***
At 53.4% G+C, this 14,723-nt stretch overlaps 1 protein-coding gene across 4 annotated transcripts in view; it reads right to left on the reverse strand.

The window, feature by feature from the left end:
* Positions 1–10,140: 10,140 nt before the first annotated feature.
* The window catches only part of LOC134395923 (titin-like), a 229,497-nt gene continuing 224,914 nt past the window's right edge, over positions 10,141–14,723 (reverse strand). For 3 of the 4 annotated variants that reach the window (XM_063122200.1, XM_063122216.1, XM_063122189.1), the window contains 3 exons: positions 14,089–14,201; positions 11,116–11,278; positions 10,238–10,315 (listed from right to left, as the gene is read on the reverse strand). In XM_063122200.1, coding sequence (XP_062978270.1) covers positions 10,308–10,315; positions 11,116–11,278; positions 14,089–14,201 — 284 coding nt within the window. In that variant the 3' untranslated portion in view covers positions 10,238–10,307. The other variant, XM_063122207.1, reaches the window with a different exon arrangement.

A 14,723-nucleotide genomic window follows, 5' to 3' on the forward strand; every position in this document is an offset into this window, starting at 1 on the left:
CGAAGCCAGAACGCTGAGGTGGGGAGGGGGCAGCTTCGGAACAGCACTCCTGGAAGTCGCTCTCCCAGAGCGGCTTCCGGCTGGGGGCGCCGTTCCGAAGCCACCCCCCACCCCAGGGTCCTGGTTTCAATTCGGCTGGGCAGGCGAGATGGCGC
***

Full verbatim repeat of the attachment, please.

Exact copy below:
At 53.4% G+C, this 14,723-nt stretch overlaps 1 protein-coding gene across 4 annotated transcripts in view; it reads right to left on the reverse strand.

The window, feature by feature from the left end:
* Positions 1–10,140: 10,140 nt before the first annotated feature.
* The window catches only part of LOC134395923 (titin-like), a 229,497-nt gene continuing 224,914 nt past the window's right edge, over positions 10,141–14,723 (reverse strand). For 3 of the 4 annotated variants that reach the window (XM_063122200.1, XM_063122216.1, XM_063122189.1), the window contains 3 exons: positions 14,089–14,201; positions 11,116–11,278; positions 10,238–10,315 (listed from right to left, as the gene is read on the reverse strand). In XM_063122200.1, coding sequence (XP_062978270.1) covers positions 10,308–10,315; positions 11,116–11,278; positions 14,089–14,201 — 284 coding nt within the window. In that variant the 3' untranslated portion in view covers positions 10,238–10,307. The other variant, XM_063122207.1, reaches the window with a different exon arrangement.

A 14,723-nucleotide genomic window follows, 5' to 3' on the forward strand; every position in this document is an offset into this window, starting at 1 on the left:
CGAAGCCAGAACGCTGAGGTGGGGAGGGGGCAGCTTCGGAACAGCACTCCTGGAAGTCGCTCTCCCAGAGCGGCTTCCGGCTGGGGGCGCCGTTCCGAAGCCACCCCCCACCCCAGGGTCCTGGTTTCAATTCGGCTGGGCAGGCGAGATGGCGC